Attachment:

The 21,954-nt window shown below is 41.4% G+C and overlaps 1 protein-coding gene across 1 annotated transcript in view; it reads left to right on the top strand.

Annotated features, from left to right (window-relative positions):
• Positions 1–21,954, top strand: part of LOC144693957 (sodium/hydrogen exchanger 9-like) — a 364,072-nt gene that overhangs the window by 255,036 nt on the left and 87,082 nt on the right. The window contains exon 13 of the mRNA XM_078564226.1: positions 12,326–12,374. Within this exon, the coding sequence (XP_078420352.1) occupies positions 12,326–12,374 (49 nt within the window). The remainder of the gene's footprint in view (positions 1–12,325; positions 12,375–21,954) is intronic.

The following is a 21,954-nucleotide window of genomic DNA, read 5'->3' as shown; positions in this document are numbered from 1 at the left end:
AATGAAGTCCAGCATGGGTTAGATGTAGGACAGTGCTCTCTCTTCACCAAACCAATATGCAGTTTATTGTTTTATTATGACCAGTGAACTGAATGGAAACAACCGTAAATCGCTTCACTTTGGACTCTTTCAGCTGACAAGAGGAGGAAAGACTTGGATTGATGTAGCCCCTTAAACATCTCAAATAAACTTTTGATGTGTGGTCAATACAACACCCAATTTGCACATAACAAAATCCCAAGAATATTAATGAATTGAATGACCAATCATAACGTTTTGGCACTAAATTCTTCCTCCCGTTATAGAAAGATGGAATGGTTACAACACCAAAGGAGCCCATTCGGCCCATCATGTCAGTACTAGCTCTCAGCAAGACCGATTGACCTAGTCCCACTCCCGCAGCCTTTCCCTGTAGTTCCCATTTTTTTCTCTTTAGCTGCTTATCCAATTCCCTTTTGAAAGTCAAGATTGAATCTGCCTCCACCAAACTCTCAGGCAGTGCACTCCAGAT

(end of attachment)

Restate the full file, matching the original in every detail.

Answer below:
The 21,954-nt window shown below is 41.4% G+C and overlaps 1 protein-coding gene across 1 annotated transcript in view; it reads left to right on the top strand.

Annotated features, from left to right (window-relative positions):
• Positions 1–21,954, top strand: part of LOC144693957 (sodium/hydrogen exchanger 9-like) — a 364,072-nt gene that overhangs the window by 255,036 nt on the left and 87,082 nt on the right. The window contains exon 13 of the mRNA XM_078564226.1: positions 12,326–12,374. Within this exon, the coding sequence (XP_078420352.1) occupies positions 12,326–12,374 (49 nt within the window). The remainder of the gene's footprint in view (positions 1–12,325; positions 12,375–21,954) is intronic.

The following is a 21,954-nucleotide window of genomic DNA, read 5'->3' as shown; positions in this document are numbered from 1 at the left end:
AATGAAGTCCAGCATGGGTTAGATGTAGGACAGTGCTCTCTCTTCACCAAACCAATATGCAGTTTATTGTTTTATTATGACCAGTGAACTGAATGGAAACAACCGTAAATCGCTTCACTTTGGACTCTTTCAGCTGACAAGAGGAGGAAAGACTTGGATTGATGTAGCCCCTTAAACATCTCAAATAAACTTTTGATGTGTGGTCAATACAACACCCAATTTGCACATAACAAAATCCCAAGAATATTAATGAATTGAATGACCAATCATAACGTTTTGGCACTAAATTCTTCCTCCCGTTATAGAAAGATGGAATGGTTACAACACCAAAGGAGCCCATTCGGCCCATCATGTCAGTACTAGCTCTCAGCAAGACCGATTGACCTAGTCCCACTCCCGCAGCCTTTCCCTGTAGTTCCCATTTTTTTCTCTTTAGCTGCTTATCCAATTCCCTTTTGAAAGTCAAGATTGAATCTGCCTCCACCAAACTCTCAGGCAGTGCACTCCAGAT